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Development of local airports the way forward says the Manchester Airports Group

Now, this piece of news caught my attention. Being a traveler and having been in many airports, and spending time going to and fro, I’m always interested in any developments that might impact travel and travelers.

Some of you might remember my airport woes in Brussels last year, where I missed a flight because of 2 airports in the same city and landed up in the wrong one. And you might be wondering why I’m still talking about having more airports in the same area! But the more I think of it, the more it makes sense. And I’ll come to it later.

But back to the report.

This one pertains to Manchester Airport in the UK which is calling for development of local airports and with good reason.

The UK has been, and always will be, an incredibly popular choice for vacations, and while most choose to travel to London, there are still millions of people who travel outside the iconic city every year. In fact, travel outside of London is so popular, the country’s busiest regional airport, Manchester Airport, is now calling on the government to begin investing in local airports, rather than create a hub in the area.

So the Manchester Airports Group (MAG), the company that manages Manchester, Stansted, East Midlands and Bournemouth airports, told The Times that passenger numbers have continued to rise, by 10.7% from last year to a record-breaking 48.5 million. Employing 39,000 people in their airports, MAG has reportedly contributed £5.6 billion in economic activity, and they expect these numbers to grow.

Manchester Airport saw its busiest September this year, with 2.4 million passengers going through its terminals, but John Twigg, planning director of Manchester Airports Group, says that they can cater to so much more, as well as provide “tens of thousands” of jobs, if only they had the proper support. According to the Manchester Evening News, “He said they were planning to double passenger numbers, in part by investing £1bn in an expansion project – which could create tens of thousands of jobs.” But for this, they needed the support of the local government to create better transportation options for their passengers.

Airport parking service Parking4less says that the airport currently “caters for travellers driving to the airport with an extensive range of car parking options from Meet & Greet Valet parking, short stay and long stay parking to hotels with parking packages included” but unlike Heathrow and Gatwick in London, the airport doesn’t have its own dedicated bus and tram lines. As MAG says, “The transport infrastructure is really important, that’s the glue that sticks this economic powerhouse together… Because if we can’t get people here, they can’t fly; if we can’t get goods here, they can’t export.”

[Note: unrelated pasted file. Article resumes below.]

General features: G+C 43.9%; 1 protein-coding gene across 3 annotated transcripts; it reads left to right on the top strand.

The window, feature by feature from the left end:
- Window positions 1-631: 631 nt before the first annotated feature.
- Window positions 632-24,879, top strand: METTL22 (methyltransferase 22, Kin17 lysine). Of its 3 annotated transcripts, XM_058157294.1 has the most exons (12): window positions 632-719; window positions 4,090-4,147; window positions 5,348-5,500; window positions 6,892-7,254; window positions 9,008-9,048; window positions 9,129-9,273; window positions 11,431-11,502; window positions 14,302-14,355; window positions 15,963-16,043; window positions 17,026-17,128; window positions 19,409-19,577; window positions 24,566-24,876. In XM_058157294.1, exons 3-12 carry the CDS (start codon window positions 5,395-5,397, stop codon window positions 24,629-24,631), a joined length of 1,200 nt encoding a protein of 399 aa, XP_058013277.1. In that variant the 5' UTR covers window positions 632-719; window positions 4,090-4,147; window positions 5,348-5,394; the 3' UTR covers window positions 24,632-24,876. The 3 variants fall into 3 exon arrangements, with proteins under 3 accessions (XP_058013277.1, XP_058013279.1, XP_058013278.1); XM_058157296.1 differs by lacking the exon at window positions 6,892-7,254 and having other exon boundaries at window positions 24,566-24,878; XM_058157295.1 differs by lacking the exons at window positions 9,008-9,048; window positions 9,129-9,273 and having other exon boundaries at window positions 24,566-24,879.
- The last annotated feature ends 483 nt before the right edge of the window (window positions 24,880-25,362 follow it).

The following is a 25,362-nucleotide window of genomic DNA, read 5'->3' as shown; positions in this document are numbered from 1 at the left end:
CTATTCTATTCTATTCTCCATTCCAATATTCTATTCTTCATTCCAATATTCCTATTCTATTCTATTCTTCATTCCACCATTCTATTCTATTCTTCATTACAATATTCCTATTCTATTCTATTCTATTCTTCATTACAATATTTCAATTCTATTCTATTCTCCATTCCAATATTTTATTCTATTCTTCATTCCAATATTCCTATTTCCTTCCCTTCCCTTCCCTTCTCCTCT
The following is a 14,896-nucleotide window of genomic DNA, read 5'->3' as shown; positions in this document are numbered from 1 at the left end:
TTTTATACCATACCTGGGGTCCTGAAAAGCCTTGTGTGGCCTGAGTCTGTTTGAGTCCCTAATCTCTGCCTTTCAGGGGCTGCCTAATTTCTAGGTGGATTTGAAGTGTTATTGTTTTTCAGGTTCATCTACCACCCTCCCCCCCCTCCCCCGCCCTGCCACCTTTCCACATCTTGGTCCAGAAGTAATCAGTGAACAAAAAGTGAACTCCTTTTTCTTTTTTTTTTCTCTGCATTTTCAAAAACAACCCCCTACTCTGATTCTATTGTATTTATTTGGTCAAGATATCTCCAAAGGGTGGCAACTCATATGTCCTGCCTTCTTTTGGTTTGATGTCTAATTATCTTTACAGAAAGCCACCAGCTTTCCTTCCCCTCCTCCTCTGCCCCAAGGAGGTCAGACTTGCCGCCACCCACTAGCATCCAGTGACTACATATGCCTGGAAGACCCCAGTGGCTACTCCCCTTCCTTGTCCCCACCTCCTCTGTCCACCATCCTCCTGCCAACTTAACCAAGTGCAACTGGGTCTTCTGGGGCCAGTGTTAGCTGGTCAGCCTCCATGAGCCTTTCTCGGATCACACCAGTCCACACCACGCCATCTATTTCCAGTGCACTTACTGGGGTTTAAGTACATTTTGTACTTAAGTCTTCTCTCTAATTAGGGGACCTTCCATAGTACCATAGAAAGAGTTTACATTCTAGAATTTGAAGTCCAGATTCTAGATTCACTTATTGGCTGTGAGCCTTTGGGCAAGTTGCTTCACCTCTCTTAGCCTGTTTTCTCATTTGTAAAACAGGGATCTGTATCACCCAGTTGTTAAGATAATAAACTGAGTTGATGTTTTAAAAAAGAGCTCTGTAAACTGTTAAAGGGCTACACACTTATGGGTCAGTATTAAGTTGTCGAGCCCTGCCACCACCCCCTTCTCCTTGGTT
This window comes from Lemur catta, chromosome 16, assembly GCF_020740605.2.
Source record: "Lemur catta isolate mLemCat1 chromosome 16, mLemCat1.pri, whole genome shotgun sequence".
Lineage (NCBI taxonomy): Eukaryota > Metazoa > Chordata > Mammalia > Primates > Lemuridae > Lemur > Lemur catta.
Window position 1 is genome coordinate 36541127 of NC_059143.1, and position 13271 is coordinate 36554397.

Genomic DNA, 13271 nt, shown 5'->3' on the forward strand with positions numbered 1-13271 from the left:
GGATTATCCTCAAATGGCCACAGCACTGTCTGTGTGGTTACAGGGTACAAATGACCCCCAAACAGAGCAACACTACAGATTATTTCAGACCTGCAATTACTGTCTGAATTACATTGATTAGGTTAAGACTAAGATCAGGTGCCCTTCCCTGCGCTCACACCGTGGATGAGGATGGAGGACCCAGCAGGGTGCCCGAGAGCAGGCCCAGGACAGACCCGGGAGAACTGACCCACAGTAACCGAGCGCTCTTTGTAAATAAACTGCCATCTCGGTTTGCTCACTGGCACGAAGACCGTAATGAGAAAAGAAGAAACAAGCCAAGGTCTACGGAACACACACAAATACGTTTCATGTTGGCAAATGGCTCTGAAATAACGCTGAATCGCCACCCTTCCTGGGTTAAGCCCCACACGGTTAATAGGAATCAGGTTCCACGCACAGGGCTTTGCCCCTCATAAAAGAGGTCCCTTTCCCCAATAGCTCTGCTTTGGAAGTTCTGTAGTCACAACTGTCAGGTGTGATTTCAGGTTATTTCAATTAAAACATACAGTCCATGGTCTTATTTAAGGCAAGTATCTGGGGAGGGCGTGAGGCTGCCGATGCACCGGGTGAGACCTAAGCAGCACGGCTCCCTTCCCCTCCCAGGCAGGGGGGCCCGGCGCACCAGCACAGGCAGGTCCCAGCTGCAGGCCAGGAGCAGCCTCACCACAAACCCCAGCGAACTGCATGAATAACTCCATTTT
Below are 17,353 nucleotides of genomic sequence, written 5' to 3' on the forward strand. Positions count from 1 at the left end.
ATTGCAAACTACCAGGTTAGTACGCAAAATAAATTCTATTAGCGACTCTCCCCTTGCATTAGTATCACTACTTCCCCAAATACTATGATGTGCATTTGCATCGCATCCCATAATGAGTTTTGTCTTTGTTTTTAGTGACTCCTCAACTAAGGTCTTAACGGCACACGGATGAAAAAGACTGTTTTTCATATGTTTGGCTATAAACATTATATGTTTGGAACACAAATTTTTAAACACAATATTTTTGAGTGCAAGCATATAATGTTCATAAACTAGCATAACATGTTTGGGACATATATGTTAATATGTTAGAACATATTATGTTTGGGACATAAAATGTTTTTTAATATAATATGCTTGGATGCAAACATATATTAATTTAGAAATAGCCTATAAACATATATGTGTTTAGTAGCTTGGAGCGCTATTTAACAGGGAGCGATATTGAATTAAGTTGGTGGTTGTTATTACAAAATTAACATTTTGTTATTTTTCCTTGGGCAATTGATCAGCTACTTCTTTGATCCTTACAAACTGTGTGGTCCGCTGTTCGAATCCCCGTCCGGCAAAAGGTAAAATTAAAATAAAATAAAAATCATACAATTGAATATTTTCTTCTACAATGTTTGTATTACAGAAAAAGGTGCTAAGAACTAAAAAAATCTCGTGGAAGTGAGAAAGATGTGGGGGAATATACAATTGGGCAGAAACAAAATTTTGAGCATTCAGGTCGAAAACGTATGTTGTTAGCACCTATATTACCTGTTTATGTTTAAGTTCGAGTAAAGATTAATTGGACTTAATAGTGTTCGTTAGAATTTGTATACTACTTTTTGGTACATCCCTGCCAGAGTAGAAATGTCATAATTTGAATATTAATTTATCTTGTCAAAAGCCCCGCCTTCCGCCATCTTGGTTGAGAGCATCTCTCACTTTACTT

Despite their current efforts to expand their services, MAG has also called on the local government to look into developing other local airports, saying that this would be a better option over simply creating a travel hub in the region. MAG director of corporate responsibility, Neil Robinson, said the development of local airports would provide a greater boost to the nation. “People up and down the country, whether they are looking to travel on leisure or business, or find employment, tell us time again how valuable it is to have access to their local airport… Not only does a nationwide network of competing airports provide the best solution for customers, but it also provides an important catalyst for rebalancing UK plc.”

So, this is beginning to sound like a good idea. I’ve always wondered how much more pleasant and easier travel would be, for example, if they developed another 3-4 local airports in Karnataka to take away the congestion from the Kempegowda International airport.

While more local airports may be a great idea for the economy, it could lead to some confusion for people like me used to having one major hub in the region. But then, it would also make me more careful about making sure I have the correct name and location of the airport, before I head out on a train to a generic “airport”.

So, what do you think: more local airport developments, a good idea? Or will it just add up to the confusion for a traveler?

(Feature image: Wikipedia Commons)

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